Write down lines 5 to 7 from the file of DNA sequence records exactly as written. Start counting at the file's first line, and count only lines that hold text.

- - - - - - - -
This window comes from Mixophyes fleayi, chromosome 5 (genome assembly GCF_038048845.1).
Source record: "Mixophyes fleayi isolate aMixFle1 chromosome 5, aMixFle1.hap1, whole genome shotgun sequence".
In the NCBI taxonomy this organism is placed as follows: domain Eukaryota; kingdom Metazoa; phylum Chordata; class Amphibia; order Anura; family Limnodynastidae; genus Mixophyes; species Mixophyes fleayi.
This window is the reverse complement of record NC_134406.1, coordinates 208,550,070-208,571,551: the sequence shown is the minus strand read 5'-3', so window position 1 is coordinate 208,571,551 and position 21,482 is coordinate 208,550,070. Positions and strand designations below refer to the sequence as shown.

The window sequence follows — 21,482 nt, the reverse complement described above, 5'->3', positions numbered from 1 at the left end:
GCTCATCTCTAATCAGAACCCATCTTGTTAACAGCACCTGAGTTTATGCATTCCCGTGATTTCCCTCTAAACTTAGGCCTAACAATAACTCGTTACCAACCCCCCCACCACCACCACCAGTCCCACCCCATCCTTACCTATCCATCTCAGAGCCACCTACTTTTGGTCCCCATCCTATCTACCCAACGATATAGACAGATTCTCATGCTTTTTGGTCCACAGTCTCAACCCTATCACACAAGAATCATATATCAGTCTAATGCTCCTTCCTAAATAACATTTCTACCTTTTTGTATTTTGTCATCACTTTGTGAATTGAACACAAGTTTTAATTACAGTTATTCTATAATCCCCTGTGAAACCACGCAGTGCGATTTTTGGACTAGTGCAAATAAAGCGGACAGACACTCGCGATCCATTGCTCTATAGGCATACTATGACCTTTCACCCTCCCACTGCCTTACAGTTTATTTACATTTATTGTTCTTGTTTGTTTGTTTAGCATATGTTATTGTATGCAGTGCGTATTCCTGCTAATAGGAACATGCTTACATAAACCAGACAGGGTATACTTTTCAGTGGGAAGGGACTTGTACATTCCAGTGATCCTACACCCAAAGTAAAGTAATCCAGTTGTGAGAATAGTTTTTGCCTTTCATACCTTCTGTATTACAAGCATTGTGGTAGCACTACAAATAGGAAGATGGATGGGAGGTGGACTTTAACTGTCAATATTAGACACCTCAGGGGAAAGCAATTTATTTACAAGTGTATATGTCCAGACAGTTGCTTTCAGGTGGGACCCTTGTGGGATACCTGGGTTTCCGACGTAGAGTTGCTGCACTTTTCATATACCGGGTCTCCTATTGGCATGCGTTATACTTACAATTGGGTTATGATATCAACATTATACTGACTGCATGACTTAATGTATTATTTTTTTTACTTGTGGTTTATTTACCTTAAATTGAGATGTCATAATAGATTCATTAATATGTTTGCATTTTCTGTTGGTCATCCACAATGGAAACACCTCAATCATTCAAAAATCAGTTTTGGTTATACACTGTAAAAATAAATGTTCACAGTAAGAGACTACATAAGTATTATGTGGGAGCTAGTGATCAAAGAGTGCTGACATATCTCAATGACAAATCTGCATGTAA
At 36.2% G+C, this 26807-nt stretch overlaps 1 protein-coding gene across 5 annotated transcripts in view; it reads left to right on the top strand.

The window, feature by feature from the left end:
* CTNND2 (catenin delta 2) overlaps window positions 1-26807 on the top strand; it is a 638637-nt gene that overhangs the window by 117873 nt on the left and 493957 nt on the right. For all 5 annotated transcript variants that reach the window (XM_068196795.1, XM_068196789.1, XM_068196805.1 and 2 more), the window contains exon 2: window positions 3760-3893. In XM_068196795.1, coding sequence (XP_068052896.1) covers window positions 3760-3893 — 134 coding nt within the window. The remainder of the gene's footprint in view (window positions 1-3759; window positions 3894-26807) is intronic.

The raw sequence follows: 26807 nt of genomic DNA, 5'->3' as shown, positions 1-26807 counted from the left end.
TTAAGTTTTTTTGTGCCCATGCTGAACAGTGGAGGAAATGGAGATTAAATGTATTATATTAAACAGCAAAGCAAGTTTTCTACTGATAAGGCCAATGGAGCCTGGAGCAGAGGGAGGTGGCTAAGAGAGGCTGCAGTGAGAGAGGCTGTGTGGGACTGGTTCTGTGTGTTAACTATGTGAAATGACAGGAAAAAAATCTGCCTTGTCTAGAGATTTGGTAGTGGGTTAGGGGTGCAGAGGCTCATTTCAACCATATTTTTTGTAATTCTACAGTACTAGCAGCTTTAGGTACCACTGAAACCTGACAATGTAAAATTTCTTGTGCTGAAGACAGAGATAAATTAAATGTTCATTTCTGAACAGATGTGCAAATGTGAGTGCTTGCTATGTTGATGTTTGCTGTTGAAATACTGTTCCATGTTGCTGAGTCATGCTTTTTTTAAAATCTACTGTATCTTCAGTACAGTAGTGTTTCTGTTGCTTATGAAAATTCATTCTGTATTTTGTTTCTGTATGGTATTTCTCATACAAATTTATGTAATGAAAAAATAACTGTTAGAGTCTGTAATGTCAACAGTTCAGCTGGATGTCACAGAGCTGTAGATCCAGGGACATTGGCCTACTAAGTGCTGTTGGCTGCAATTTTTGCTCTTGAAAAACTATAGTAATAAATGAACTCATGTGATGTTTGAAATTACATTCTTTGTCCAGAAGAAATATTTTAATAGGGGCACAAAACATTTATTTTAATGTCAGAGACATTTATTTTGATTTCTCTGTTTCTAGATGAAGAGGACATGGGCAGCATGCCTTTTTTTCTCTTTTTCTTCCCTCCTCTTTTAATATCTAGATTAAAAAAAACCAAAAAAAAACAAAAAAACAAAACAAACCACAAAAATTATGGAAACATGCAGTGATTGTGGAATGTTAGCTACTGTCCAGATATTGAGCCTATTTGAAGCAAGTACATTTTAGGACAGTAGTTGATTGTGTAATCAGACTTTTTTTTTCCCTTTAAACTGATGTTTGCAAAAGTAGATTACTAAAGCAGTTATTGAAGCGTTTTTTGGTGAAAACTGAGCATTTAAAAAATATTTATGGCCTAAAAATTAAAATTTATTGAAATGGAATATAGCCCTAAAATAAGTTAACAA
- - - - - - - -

The window sequence follows — 21,482 nt, the reverse complement described above, 5'->3', positions numbered from 1 at the left end:
GCTCATCTCTAATCAGAACCCATCTTGTTAACAGCACCTGAGTTTATGCATTCCCGTGATTTCCCTCTAAACTTAGGCCTAACAATAACTCGTTACCAACCCCCCCACCACCACCACCAGTCCCACCCCATCCTTACCTATCCATCTCAGAGCCACCTACTTTTGGTCCCCATCCTATCTACCCAACGATATAGACAGATTCTCATGCTTTTTGGTCCACAGTCTCAACCCTATCACACAAGAATCATATATCAGTCTAATGCTCCTTCCTAAATAACATTTCTACCTTTTTGTATTTTGTCATCACTTTGTGAATTGAACACAAGTTTTAATTACAGTTATTCTATAATCCCCTGTGAAACCACGCAGTGCGATTTTTGGACTAGTGCAAATAAAGCGGACAGACACTCGCGATCCATTGCTCTATAGGCATACTATGACCTTTCACCCTCCCACTGCCTTACAGTTTATTTACATTTATTGTTCTTGTTTGTTTGTTTAGCATATGTTATTGTATGCAGTGCGTATTCCTGCTAATAGGAACATGCTTACATAAACCAGACAGGGTATACTTTTCAGTGGGAAGGGACTTGTACATTCCAGTGATCCTACACCCAAAGTAAAGTAATCCAGTTGTGAGAATAGTTTTTGCCTTTCATACCTTCTGTATTACAAGCATTGTGGTAGCACTACAAATAGGAAGATGGATGGGAGGTGGACTTTAACTGTCAATATTAGACACCTCAGGGGAAAGCAATTTATTTACAAGTGTATATGTCCAGACAGTTGCTTTCAGGTGGGACCCTTGTGGGATACCTGGGTTTCCGACGTAGAGTTGCTGCACTTTTCATATACCGGGTCTCCTATTGGCATGCGTTATACTTACAATTGGGTTATGATATCAACATTATACTGACTGCATGACTTAATGTATTATTTTTTTTACTTGTGGTTTATTTACCTTAAATTGAGATGTCATAATAGATTCATTAATATGTTTGCATTTTCTGTTGGTCATCCACAATGGAAACACCTCAATCATTCAAAAATCAGTTTTGGTTATACACTGTAAAAATAAATGTTCACAGTAAGAGACTACATAAGTATTATGTGGGAGCTAGTGATCAAAGAGTGCTGACATATCTCAATGACAAATCTGCATGTAA
At 36.2% G+C, this 26807-nt stretch overlaps 1 protein-coding gene across 5 annotated transcripts in view; it reads left to right on the top strand.